Cedar

    • Andrew Skurka on December 5, 2016 at 8:47 am

      Not sure what your past experience has been with mosquitoes, but because this part of the country is so dry it generally has fewer bugs than elsewhere. If you encounter more bugs than you care to, you should be able to solve the issue by moving away from the perennial water source nearby.

      Most of the time I’ve spent in southern Utah has been earlier in the spring, never beyond early-May. And I’ve spent little time in Bryce. Maybe someone with more experience in this area at this time of year can chime in.

  8. Aidan Manning on December 29, 2016 at 4:11 pm

    Hi Andrew,

    Thank you so much for putting all this info together. I was just curious as to whether you know about how many people have completed the HDT (or some near approximation)?

    • Andrew Skurka on December 29, 2016 at 8:40 pm

      No organization keeps track and there is no registry where all hikers keep a log, so hard to know exactly. I would estimate a few dozen per year for the past decade on average.

  9. SE on April 11, 2017 at 3:04 pm

    Is there any portion of this trail that wouldn’t require snowshoes/skis/crampons in January?

    • Andrew Skurka on April 11, 2017 at 3:10 pm

      More miles of the HDT stay snow-free than get covered. Bryce, Kaibab Plateau, North Rim, Henry Mountains, maybe Beef Basin get snow. Otherwise it’s temporary or it’s super rare.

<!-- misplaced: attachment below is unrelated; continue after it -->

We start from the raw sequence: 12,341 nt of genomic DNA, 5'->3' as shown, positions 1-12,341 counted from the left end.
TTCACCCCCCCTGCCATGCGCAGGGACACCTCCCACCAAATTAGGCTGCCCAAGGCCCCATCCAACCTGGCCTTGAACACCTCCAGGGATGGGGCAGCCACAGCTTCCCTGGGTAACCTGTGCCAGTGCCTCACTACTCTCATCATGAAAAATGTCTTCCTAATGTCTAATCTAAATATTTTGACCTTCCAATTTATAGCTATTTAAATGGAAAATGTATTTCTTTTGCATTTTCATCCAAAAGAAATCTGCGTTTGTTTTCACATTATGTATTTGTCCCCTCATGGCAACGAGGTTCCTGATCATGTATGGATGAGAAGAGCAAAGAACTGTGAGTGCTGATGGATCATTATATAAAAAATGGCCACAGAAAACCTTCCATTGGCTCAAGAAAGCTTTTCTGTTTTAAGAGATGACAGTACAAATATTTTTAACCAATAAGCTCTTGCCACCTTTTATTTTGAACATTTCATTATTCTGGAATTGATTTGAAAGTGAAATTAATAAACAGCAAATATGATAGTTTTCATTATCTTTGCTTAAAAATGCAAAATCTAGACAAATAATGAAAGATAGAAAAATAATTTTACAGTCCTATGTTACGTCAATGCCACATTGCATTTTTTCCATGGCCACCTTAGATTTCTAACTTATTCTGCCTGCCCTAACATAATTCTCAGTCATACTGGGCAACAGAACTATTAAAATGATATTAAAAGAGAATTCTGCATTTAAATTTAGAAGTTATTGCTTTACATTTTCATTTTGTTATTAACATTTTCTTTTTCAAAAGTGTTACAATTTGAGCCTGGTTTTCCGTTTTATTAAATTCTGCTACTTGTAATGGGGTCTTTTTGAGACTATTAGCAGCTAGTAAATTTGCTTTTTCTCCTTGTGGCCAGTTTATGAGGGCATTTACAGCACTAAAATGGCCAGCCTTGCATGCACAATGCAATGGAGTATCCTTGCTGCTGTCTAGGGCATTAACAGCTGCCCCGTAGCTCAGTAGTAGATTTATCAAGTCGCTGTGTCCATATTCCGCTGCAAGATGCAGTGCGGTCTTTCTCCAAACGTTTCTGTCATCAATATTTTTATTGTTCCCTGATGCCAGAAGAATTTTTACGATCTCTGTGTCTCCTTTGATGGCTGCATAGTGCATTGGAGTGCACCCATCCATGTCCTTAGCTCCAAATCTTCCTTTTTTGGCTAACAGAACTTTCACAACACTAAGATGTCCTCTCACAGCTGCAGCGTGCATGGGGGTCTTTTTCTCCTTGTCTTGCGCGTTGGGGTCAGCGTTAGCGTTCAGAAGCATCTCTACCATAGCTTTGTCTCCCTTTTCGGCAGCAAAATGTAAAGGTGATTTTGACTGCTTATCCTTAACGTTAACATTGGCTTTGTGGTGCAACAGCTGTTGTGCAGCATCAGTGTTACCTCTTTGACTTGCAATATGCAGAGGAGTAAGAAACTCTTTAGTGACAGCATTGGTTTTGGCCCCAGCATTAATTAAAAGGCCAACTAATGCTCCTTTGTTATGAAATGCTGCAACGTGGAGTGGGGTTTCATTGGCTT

10. Joanna on November 8, 2017 at 10:36 am

    Hi Andrew,

    Thinking of hiking a part of the HDT end of November. Which section would you recommend? Were looking to hike about 150 miles. Thanks

    • Andrew Skurka on November 8, 2017 at 10:58 am

      Stay low.

      Avoid: Bryce, Kaibab and North Rim, Beef Basin (between Canyonlands and Dark Canyon), Henry Mountains, Kaiparowits Plateau

      Most other areas should be okay, although you will encounter ice and possibly some thin snow cover in other areas.

      Personally, I would plan a loop trip, to make logistics easy. Hitchhiking is not easy in this part of the country — there are not many roads. Look at the Escalante area or the Grand Canyon.

  11. John Vogel on December 12, 2018 at 10:28 pm

    Andrew,

    I am planning to do the HDT starting in March o 2018. I will drive down from Idaho. Where could I leave a car for 2 or 3 months? Is there a shuttle that you know of that can bring us to the trailhead?

    Thanks!

    • Andrew Skurka on December 13, 2018 at 8:43 am

      The HDT is very long. Did you have a specific place in mind where you would start or finish.

      Not sure there is a public place where you could leave a car for 2-3 months. You probably will need to make friends with someone who has a big driveway or put it in storage. Personally, I would find a way to do it without driving my car to the area.

  12. Chris on March 3, 2019 at 6:22 pm

    This year with an above average snowpack in Utah, what are your thoughts on an April 1 vs April 21 (ish) start date traveling westbound anticipating 45-60 days for completion?

    • Andrew Skurka on March 4, 2019 at 11:14 am

      This question might be better pitched to some previous HDT hikers who hiked at a more normal time of year. Or, make a few calls to Bryce and GC to ask about anticipated melt-out dates. The Henry’s are easier — it’s a short section and you can sneak around them to stay low and out of the snow.